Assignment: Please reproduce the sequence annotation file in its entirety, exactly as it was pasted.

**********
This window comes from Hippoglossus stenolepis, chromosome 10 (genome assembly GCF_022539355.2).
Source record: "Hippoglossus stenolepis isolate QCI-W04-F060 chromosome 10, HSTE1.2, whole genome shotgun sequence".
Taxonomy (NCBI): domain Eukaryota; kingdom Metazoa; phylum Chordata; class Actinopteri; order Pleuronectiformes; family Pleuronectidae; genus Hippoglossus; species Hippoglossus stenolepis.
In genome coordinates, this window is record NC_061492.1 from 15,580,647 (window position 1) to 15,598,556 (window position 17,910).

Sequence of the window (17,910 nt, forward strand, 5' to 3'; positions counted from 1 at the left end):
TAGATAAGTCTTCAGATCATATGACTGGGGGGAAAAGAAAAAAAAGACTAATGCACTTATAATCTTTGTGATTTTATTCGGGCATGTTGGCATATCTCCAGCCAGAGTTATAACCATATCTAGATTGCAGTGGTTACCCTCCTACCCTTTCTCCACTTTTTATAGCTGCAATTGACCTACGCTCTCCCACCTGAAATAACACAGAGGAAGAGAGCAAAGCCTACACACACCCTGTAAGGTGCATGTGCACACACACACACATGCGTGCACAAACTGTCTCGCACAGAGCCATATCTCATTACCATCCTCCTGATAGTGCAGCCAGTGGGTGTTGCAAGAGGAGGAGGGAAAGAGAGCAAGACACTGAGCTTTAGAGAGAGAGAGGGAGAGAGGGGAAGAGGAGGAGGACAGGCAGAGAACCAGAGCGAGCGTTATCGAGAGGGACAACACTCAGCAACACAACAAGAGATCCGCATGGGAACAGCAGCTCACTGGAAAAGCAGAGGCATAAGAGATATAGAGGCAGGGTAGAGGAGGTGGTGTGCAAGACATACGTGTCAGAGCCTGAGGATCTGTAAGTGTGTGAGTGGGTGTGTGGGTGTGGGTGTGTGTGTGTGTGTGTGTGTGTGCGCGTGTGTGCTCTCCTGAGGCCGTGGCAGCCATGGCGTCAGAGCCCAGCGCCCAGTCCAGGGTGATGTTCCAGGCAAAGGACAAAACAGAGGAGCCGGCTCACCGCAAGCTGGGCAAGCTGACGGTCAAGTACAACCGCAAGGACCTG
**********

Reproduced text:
This window comes from Hippoglossus stenolepis, chromosome 10 (genome assembly GCF_022539355.2).
Source record: "Hippoglossus stenolepis isolate QCI-W04-F060 chromosome 10, HSTE1.2, whole genome shotgun sequence".
Taxonomy (NCBI): domain Eukaryota; kingdom Metazoa; phylum Chordata; class Actinopteri; order Pleuronectiformes; family Pleuronectidae; genus Hippoglossus; species Hippoglossus stenolepis.
In genome coordinates, this window is record NC_061492.1 from 15,580,647 (window position 1) to 15,598,556 (window position 17,910).

Sequence of the window (17,910 nt, forward strand, 5' to 3'; positions counted from 1 at the left end):
TAGATAAGTCTTCAGATCATATGACTGGGGGGAAAAGAAAAAAAAGACTAATGCACTTATAATCTTTGTGATTTTATTCGGGCATGTTGGCATATCTCCAGCCAGAGTTATAACCATATCTAGATTGCAGTGGTTACCCTCCTACCCTTTCTCCACTTTTTATAGCTGCAATTGACCTACGCTCTCCCACCTGAAATAACACAGAGGAAGAGAGCAAAGCCTACACACACCCTGTAAGGTGCATGTGCACACACACACACATGCGTGCACAAACTGTCTCGCACAGAGCCATATCTCATTACCATCCTCCTGATAGTGCAGCCAGTGGGTGTTGCAAGAGGAGGAGGGAAAGAGAGCAAGACACTGAGCTTTAGAGAGAGAGAGGGAGAGAGGGGAAGAGGAGGAGGACAGGCAGAGAACCAGAGCGAGCGTTATCGAGAGGGACAACACTCAGCAACACAACAAGAGATCCGCATGGGAACAGCAGCTCACTGGAAAAGCAGAGGCATAAGAGATATAGAGGCAGGGTAGAGGAGGTGGTGTGCAAGACATACGTGTCAGAGCCTGAGGATCTGTAAGTGTGTGAGTGGGTGTGTGGGTGTGGGTGTGTGTGTGTGTGTGTGTGTGTGCGCGTGTGTGCTCTCCTGAGGCCGTGGCAGCCATGGCGTCAGAGCCCAGCGCCCAGTCCAGGGTGATGTTCCAGGCAAAGGACAAAACAGAGGAGCCGGCTCACCGCAAGCTGGGCAAGCTGACGGTCAAGTACAACCGCAAGGACCTG